Review| Sadie by Courtney Summers


348103201Author: Courtney Summers
Category: Young Adult
Genre: Contemporary, thriller
Release date: September 4, 2018
Publisher: Wednesday Books
Page count: 311

Sadie has lived a turbulent life as a casualty of her mother’s alcoholism and neglect. Her one solace has been loving and caring for her younger sister Mattie. When Mattie is found brutally murdered, Sadie sees only one option: kill the man who took her sister away. Readers follow Sadie on her manhunt, while reading the transcripts of a podcast about Sadie and Mattie. Sadie is a gut-wrenching, impactful novel of sisterhood, pain, vengeance, and the trauma that haunts too many girls.

This chilling novel was undoubtedly worth the hype, and will stick in my mind for a long time. Readers should be aware that Sadie deals with sexual abuse, rape, pedophilia, and violence against women/girls. Sadie’s story is one of revenge. She is vigilante avenger of all girls—not just of her sister. Through her quest to find her sister’s murderer, whom she believes to be a former boyfriend of her mother’s, Sadie encounters other male abusers that she unleashes her anger towards.  Her mission is focused on seeking justice for her sister, but it is at its core about the trauma that unites so many girls and women. Sisterhood extends beyond Mattie and Sadie, connecting all girls who have been hurt or abused. Courtney Summers captures this connection with unflinching honesty and doesn’t shy away from violence in its many forms.

Sadie is a complex character who is confident, clever, and quick-thinking, but also fearful and unsure. She has a stutter, which is something not often featured in YA; I appreciated that this was not treated as the “problem” of the story, but was rather, just a part of Sadie’s life. She’s sure of her strength and believes herself to be dangerous, but is still self-conscious of her stutter, which made her feel relatable. In terms of diversity, there are minor characters noted as being queer or POCs, and Sadie’s sexuality is presented in an ambiguous, fluid way. Another important topic is that of addiction as a disease; Sadie questions mother’s actions and whether she is at fault for her alcoholism (and, indirectly, Mattie’s death).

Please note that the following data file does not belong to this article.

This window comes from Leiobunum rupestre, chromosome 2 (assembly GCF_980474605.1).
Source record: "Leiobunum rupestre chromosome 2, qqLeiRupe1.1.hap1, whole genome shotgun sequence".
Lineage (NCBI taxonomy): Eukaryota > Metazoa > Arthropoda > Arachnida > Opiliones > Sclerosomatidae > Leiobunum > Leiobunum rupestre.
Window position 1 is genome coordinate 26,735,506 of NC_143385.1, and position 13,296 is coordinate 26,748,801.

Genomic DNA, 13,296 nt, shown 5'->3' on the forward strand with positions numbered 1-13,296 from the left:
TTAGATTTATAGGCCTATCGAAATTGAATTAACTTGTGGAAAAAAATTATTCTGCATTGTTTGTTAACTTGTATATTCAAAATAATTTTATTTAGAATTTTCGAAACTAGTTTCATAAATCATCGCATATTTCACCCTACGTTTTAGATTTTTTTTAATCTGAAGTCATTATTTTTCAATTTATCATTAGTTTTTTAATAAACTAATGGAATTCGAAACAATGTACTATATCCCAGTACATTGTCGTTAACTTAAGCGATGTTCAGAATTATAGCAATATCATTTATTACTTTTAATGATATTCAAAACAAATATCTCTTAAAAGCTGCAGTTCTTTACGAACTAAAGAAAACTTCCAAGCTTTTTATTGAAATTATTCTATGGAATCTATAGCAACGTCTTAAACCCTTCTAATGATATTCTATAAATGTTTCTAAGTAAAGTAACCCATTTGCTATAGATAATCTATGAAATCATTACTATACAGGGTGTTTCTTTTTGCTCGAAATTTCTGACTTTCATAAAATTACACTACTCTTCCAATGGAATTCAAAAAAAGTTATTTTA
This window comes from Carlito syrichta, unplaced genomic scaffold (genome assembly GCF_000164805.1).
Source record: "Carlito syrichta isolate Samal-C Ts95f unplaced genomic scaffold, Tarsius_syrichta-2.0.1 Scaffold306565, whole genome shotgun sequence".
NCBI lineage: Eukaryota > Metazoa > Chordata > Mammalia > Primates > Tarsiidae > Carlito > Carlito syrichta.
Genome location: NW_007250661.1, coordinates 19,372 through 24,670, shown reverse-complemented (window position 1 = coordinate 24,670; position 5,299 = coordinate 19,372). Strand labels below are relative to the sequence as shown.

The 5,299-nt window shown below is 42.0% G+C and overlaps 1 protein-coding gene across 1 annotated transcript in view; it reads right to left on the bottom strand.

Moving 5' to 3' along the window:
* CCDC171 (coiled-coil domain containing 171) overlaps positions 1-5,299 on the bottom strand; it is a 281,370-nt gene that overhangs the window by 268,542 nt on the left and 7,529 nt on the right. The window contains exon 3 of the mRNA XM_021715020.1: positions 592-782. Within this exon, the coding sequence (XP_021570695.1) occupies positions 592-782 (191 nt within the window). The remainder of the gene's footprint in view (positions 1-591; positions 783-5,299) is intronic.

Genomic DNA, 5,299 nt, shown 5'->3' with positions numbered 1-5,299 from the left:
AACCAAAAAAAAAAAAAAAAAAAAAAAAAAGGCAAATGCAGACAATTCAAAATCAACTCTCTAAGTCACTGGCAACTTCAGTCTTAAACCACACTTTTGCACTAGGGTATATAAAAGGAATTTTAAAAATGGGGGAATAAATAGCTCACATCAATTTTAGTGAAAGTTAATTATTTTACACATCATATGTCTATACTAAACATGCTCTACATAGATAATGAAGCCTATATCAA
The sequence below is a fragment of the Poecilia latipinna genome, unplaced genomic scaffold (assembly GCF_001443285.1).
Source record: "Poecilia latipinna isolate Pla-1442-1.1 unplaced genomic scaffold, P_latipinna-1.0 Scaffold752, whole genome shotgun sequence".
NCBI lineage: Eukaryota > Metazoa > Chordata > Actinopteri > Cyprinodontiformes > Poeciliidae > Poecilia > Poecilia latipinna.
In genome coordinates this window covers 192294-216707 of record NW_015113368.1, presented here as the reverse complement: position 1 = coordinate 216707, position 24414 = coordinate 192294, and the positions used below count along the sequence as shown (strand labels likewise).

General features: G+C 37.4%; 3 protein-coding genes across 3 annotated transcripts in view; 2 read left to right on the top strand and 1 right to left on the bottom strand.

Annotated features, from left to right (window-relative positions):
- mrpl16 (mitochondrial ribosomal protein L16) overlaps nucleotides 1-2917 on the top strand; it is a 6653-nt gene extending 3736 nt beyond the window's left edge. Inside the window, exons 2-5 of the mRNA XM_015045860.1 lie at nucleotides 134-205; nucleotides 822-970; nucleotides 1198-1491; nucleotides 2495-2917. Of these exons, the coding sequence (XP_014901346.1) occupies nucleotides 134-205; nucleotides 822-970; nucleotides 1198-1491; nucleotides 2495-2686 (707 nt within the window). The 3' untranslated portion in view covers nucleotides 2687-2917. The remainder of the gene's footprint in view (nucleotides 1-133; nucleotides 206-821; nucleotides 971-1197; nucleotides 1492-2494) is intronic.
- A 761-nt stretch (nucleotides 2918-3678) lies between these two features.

Sadie excells not only in the power of its story, but in its craft as well. The novel alternates between Sadie’s first-person perspective and transcriptions of “The Girls,” a podcast about Sadie’s disappearance and Hattie’s death. The podcast transcripts incorporate nontraditional structure, making this a great choice for fans of Tiffany D. Jackson’s Allegedly or Lygia Day Peñaflor’s All of This Is True. These revealing podcast chapters make this a good book for reluctant readers and those who enjoy mixed-media formatting (I’ve also heard that the audiobook version is amazing).

With each episode of the podcast, readers get more glimpses into Sadie’s life: we hear the pained voice of her surrogate grandmother desperate to find Sadie, we discover truths that Sadie has omitted from her narrative, and we learn more about Sadie’s childhood and the man she believes to be her sister’s killer. The podcast chapters add another layer as we witness the creator, West McCray, go from being a disinterested man just following his boss’s instruction to being obsessed with finding Sadie— slowly realizing that Sadie matters, and so does her story. It was incredibly validating for me, as a female reader, to see a man, who perhaps never considered how differently women experience the world, learn to listen to and care about girls’ stories.

Sadie is one of the most relevant books of 2018. It’s one that hits you hard, weighs on you, and sticks to your bones. It’s one that is both riveting and hard to read, haunting in its realness. Courtney Summers’s painfully real depiction of violence and vengeance make this an excellent choice for fans of The Female of the Species by Mindy McGinnis. Sadie is a stunningly well written book that feels so real (though I hope, someday, for other girls, it won’t).

Sadie will stay with readers. It’s likely that they will never forget her.

I know that I won’t.

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